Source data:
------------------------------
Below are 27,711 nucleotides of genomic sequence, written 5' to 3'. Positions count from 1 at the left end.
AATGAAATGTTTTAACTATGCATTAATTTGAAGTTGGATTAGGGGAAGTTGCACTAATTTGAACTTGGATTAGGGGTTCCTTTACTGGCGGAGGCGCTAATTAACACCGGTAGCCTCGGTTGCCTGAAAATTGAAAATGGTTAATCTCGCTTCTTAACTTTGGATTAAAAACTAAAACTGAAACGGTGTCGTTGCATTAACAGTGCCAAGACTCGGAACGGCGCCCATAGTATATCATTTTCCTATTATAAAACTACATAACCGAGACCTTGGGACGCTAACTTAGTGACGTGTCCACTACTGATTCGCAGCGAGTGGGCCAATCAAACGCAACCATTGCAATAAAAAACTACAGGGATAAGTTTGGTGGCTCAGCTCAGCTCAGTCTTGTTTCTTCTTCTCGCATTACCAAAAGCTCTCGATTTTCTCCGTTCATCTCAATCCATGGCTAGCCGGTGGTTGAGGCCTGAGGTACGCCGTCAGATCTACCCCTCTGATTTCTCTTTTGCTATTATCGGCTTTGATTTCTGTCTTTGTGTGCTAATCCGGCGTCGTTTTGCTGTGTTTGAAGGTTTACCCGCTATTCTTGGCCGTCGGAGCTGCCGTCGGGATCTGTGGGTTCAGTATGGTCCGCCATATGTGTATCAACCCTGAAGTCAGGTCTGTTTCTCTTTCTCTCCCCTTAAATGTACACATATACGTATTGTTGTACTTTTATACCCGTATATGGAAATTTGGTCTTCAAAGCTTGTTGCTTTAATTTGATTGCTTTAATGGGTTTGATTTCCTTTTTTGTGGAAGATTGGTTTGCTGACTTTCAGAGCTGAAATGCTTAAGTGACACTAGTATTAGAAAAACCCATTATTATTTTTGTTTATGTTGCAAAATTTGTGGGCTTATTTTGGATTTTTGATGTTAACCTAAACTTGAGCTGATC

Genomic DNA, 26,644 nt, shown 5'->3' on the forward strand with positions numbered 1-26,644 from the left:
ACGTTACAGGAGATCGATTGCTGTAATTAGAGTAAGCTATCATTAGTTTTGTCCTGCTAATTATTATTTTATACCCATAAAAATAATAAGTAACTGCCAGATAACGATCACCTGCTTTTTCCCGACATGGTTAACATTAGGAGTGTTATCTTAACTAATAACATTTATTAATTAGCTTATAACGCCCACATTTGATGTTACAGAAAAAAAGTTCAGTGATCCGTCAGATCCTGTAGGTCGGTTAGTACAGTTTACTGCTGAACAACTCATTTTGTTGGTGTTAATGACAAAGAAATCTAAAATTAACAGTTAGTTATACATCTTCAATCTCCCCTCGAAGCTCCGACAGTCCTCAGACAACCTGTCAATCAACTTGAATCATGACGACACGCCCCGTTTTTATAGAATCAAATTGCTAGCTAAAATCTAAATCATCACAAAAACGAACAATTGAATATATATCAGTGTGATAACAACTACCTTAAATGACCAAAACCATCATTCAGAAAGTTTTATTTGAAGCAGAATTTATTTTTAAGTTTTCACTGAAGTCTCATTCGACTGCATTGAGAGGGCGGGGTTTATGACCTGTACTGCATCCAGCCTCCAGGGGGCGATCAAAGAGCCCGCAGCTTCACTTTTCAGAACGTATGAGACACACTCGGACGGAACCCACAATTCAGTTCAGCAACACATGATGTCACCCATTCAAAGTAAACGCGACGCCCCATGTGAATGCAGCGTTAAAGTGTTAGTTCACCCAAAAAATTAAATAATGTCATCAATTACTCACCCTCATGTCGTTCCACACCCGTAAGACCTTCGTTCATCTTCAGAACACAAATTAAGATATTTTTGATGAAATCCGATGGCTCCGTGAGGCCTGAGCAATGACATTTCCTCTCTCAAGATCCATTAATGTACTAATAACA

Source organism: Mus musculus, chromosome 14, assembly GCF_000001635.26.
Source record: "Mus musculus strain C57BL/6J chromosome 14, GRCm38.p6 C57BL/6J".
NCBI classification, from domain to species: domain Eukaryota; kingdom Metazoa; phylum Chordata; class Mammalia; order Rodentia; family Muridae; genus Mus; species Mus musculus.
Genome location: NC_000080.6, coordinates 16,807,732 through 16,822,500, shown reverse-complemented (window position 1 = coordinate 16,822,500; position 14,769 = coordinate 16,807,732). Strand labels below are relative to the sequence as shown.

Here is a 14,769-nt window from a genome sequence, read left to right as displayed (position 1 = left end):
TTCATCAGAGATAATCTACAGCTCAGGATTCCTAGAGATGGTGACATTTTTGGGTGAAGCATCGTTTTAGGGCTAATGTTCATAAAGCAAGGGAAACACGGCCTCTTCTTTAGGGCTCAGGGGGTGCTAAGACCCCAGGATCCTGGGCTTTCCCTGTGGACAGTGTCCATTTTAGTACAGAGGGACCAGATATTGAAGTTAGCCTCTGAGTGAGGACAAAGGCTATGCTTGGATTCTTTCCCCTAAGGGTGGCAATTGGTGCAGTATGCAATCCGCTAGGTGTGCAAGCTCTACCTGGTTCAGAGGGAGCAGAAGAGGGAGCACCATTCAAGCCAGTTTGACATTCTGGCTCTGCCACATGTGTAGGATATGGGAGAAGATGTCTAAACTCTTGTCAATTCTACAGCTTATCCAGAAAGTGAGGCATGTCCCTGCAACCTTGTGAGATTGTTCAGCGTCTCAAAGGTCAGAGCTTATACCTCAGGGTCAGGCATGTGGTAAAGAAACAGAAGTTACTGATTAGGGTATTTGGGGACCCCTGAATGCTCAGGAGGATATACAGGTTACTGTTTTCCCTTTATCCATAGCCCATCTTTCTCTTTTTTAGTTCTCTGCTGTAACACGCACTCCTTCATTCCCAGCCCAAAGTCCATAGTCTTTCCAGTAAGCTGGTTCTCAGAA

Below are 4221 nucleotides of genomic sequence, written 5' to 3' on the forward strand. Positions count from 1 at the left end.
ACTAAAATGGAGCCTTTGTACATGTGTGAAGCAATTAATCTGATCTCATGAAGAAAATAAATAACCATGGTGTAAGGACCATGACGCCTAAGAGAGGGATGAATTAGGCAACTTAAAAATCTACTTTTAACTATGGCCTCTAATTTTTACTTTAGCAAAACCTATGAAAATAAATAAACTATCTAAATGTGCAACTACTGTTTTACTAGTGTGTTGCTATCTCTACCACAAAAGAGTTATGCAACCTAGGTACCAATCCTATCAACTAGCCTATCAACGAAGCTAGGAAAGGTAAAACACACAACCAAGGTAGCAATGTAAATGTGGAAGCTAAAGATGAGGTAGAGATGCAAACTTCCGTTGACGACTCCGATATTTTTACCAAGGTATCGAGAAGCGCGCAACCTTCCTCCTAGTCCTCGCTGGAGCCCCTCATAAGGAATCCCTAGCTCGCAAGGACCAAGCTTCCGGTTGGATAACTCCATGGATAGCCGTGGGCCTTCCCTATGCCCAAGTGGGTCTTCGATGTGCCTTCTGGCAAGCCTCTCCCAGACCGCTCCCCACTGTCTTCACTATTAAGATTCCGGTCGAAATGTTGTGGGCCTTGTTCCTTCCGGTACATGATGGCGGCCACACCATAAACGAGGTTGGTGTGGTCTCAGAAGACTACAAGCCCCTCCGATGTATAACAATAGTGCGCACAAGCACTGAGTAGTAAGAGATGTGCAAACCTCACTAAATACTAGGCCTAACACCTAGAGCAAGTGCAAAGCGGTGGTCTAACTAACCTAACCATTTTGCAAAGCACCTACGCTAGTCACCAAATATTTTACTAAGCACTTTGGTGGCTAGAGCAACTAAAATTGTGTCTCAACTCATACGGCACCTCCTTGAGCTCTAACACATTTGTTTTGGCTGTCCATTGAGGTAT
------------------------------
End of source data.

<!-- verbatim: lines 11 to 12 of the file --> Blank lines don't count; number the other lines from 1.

Below are 4221 nucleotides of genomic sequence, written 5' to 3' on the forward strand. Positions count from 1 at the left end.
ACTAAAATGGAGCCTTTGTACATGTGTGAAGCAATTAATCTGATCTCATGAAGAAAATAAATAACCATGGTGTAAGGACCATGACGCCTAAGAGAGGGATGAATTAGGCAACTTAAAAATCTACTTTTAACTATGGCCTCTAATTTTTACTTTAGCAAAACCTATGAAAATAAATAAACTATCTAAATGTGCAACTACTGTTTTACTAGTGTGTTGCTATCTCTACCACAAAAGAGTTATGCAACCTAGGTACCAATCCTATCAACTAGCCTATCAACGAAGCTAGGAAAGGTAAAACACACAACCAAGGTAGCAATGTAAATGTGGAAGCTAAAGATGAGGTAGAGATGCAAACTTCCGTTGACGACTCCGATATTTTTACCAAGGTATCGAGAAGCGCGCAACCTTCCTCCTAGTCCTCGCTGGAGCCCCTCATAAGGAATCCCTAGCTCGCAAGGACCAAGCTTCCGGTTGGATAACTCCATGGATAGCCGTGGGCCTTCCCTATGCCCAAGTGGGTCTTCGATGTGCCTTCTGGCAAGCCTCTCCCAGACCGCTCCCCACTGTCTTCACTATTAAGATTCCGGTCGAAATGTTGTGGGCCTTGTTCCTTCCGGTACATGATGGCGGCCACACCATAAACGAGGTTGGTGTGGTCTCAGAAGACTACAAGCCCCTCCGATGTATAACAATAGTGCGCACAAGCACTGAGTAGTAAGAGATGTGCAAACCTCACTAAATACTAGGCCTAACACCTAGAGCAAGTGCAAAGCGGTGGTCTAACTAACCTAACCATTTTGCAAAGCACCTACGCTAGTCACCAAATATTTTACTAAGCACTTTGGTGGCTAGAGCAACTAAAATTGTGTCTCAACTCATACGGCACCTCCTTGAGCTCTAACACATTTGTTTTGGCTGTCCATTGAGGTAT